days in Cuba are now numbered, thank God." On the i8th the
regiment boarded the Mohawk — a cattle transport that had just
come from Porto Rico, where it had delivered a cargo of mules —
and left Santiago harbor homeward bound, passing the sunken
hull of the Merrimac with only a few feet of her smoke stack vis-
ible, and when steaming by the frowning Morro Castle, wonder-
ed how in the world Hobsoti ever got past its many great guns.
The condition of the cattle-ship contrasted unfavorably with that
of the magnificent and cleanly cruiser Saint Paul of the Interna-
tional Navigation Company, chartered and fitted up by the govern-
ment, on which the boys had been taken to Cuba. And besides,
the rations were ill-suited for sick men. Neither' will they ever
forget the sad service of burial at sea. Under date of August 30
the journal says: "Arrived home at noon. Harry Sotzen took
me out home — and the old place never looked so good to me as it
did that day."

VI. CLARISSA GARNET3, b. Aug. 10, 1809. Her mother
having died when she was an infant, she was committed to the
care of a family in the neighborhood by the name of Blosser.
When she was four years old her father died. She missed the
tender mercies of considerate parents, and was made so much of a
menial, doing a man's work on the" farm, that she was not even
allowed to attend school a single* day. But a happier life was in
store for her. January 19, 1826, when seventeen, she married a
steady and appreciative young man by the name of Gotlob D.
Wichterman, the son of a Lutheran clergyman, and was soon
taught by him to read, and she found that her life mission was
more than to make hay, lay fence rails, husk corn and cut fodder,
however useful and honorable the faithful performance of such

130 The Gernhardt Family History.

hard work ma^■ be. Two years later she and Gotlob moved to the
vicinity of Lockport, N. Y., where they bought a piece of land.
In four years more they sold out at a bountiful profit and bought
several hundred acres of the "Holland Purchase," in the town
(township) of Royalton, eight miles east of Lockport. Gotlob
had learned the trade of weaving, and Clarissa also soon became
an expert w^eaver, and wove all the fabrics of wool and flax needed
to clothe her family. She had a large family, and there was al-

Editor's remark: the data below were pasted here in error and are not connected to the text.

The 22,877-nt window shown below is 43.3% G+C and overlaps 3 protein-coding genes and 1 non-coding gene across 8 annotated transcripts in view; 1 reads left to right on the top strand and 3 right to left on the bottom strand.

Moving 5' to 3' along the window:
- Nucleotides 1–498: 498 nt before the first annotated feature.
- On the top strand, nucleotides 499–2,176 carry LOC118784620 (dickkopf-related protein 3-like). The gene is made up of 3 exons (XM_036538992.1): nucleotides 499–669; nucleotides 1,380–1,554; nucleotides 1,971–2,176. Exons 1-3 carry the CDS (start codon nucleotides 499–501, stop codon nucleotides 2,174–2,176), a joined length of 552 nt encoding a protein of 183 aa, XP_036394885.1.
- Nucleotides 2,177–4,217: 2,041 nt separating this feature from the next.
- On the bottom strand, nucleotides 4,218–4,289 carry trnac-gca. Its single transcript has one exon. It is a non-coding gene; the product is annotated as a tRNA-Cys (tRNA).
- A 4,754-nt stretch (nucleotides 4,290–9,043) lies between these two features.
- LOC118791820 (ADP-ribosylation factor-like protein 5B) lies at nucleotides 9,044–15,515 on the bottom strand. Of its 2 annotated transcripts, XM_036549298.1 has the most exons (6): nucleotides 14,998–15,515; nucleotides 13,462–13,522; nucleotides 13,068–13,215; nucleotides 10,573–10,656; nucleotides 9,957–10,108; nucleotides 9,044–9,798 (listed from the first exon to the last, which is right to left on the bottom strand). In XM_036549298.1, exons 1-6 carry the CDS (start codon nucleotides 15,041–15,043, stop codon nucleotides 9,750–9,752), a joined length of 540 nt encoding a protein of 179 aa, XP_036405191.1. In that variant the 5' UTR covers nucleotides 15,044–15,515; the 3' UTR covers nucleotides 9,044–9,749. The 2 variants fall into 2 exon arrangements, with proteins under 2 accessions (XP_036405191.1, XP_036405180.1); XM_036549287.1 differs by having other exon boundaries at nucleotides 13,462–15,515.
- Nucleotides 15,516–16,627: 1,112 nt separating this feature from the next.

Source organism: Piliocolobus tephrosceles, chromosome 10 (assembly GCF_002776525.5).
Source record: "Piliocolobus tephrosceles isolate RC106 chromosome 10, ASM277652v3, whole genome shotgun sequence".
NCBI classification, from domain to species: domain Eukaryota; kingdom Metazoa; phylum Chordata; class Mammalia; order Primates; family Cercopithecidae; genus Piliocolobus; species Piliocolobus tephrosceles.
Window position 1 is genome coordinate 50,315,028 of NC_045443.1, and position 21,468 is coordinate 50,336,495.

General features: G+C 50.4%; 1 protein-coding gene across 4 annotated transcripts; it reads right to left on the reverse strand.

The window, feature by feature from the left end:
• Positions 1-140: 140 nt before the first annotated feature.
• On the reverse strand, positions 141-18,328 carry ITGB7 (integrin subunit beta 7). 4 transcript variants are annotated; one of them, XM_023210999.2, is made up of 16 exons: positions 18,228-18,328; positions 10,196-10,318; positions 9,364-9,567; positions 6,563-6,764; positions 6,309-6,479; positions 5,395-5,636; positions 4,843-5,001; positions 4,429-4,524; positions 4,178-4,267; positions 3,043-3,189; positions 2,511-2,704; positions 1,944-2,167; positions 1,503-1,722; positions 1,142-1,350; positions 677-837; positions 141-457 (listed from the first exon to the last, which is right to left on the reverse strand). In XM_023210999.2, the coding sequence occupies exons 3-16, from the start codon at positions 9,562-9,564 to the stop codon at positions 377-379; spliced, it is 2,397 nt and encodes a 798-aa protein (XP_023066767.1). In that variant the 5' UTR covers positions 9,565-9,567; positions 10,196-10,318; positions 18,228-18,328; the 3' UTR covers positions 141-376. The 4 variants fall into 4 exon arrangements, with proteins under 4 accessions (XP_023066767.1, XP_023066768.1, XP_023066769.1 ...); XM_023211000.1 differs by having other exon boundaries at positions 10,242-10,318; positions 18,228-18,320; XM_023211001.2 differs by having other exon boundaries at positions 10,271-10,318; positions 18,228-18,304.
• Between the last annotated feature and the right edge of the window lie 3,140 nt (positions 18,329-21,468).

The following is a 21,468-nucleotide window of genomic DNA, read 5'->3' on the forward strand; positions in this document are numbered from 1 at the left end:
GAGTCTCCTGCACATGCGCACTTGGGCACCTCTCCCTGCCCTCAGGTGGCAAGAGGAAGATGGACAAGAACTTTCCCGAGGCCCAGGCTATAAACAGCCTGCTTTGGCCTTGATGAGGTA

ways plenty of work, summer and winter, but it was very far from
being like the pitiless and unrequieted drudgery of her early life.
It was the kind of toil that conduces to contentment, independence
and happiness. She died Dec. 25, 1883. Gotlob died April 8,
1887. They had thirteen children :

1. John D. Wichterman*, b. Dec. 25, 1826; m. Jane G.

Swanna, April 14, 1851 ; r. Gallon, O. Six children:

•/. Charles^, b. March 3, 1852; d. in infancy.

a. Frank S}, b. July 30, 1853; m. Urath Williams, Sept.

16, 1874. Two children: John G.^, b. May 8, 1875;

Joseph W.^ b. July 17, 1891.
Hi. Mary Agncs^, b. Jan. 30, 1856; m. Frank B. Stebbins,

June 12, 1878; r. Shelby, Ohio. One son: Ralph^, b.

June 22, 1885.
iv. James D.^, b. Oct. 24, 1859; "i. Gussie A. Stewart, Oct.

29, 1895; r. Galion, O. ; o. merchant. One daughter:

Mary Louise^ b. March 17, 1897.
V. William E.^, b. June 25, 1862 ; m. Mary Hess, Oct. 4,

1894; r. Galion, O. ; o. merchant. Two daughters:

Jennie E.^, b. Sept. 24, 1896; Florence E.^, b. Nov. 20,

vi. Jennie Clarissa^, h. Sept. 13, 1866; m. Dr. Lincoln

Chas. Neville, Sept. 3, 1885; r. Seattle, Washington.

One son : Richard D.^ b. April 5, 1899.

2. Catharine W.^, b. March 2"/, 1828; m. Daniel Long, Feb.

25, 1847; he d. May 25, 1901 ; she d. March 22, 1896; r.
Royalton, N. Y. No issue.

3. Susanna W.*, b. Oct. 30, 1829 ; m. Reuben Long, July 4,

1855; he d. Oct. 30, 1895; r. Gasport, N. Y. Five chil-
dren, all living in Niagara County, N. Y.

The Gernhardt Family History. 13T

i. Helen^, b. April 14, 1856; m. Daniel Frantz. Sept. 28^
1878. Six children: Millard J.e, b. Oct. 26, 1879;
Clifford D.6, b. Oct. 24, 1881 ; Loma S.^, b. Jan. 13,
1883 ; Edna L.6, b. Aug. 5, 1885 ; Marion E.^, b. Nov.
19, 1888; Francis E.^, b. June 28, 1890.

a. Francis F.^, b. Oct. 26, 1857; m. Chauncv D^'singer,
Sept. 25, 1886. One son: Earl^, b. April 22, 1888.

Hi. Sarah Lnelkr', b. March 24, i860; m. Almon D. Van
Clere, Jan. 17, 1894. Two daughters: Florence'', b.
June 2T,, 1895 : Ruth^, b. Feb. 9, 1898.

IV. George H.^, b. June 29, 1863; m. Ella ]Mack, May 24,
1893. Four children: Lynford M.^, b. June 10, 1894;
Bessie M.^, b. Feb. 9, 1897; Lenora Belle'', b. Jan. 16,
1898; Clarence' L.'^, b. July 21, 1899.

V. Charles' H.^, b. June 30, 1866; m. Mary Taylor, S^pt.

19, 1893. One son: Howard C.'', b. Jan. 25, 1899.

4. David W.*, b. March i, 1831 ; d. in infancy.

5. Samuel W.^ b. May 29, 1832; d. Aug. 2, 1838.

6. George W.^ b. Sept. i, 1834; d. July 21, 1838.

7. Daniel W.^, b. May 27, 1836; d. July 16, 1838.

8. Mary J. W.^ b. April 17, 1838; m. Simon Widrig, Feb. 18,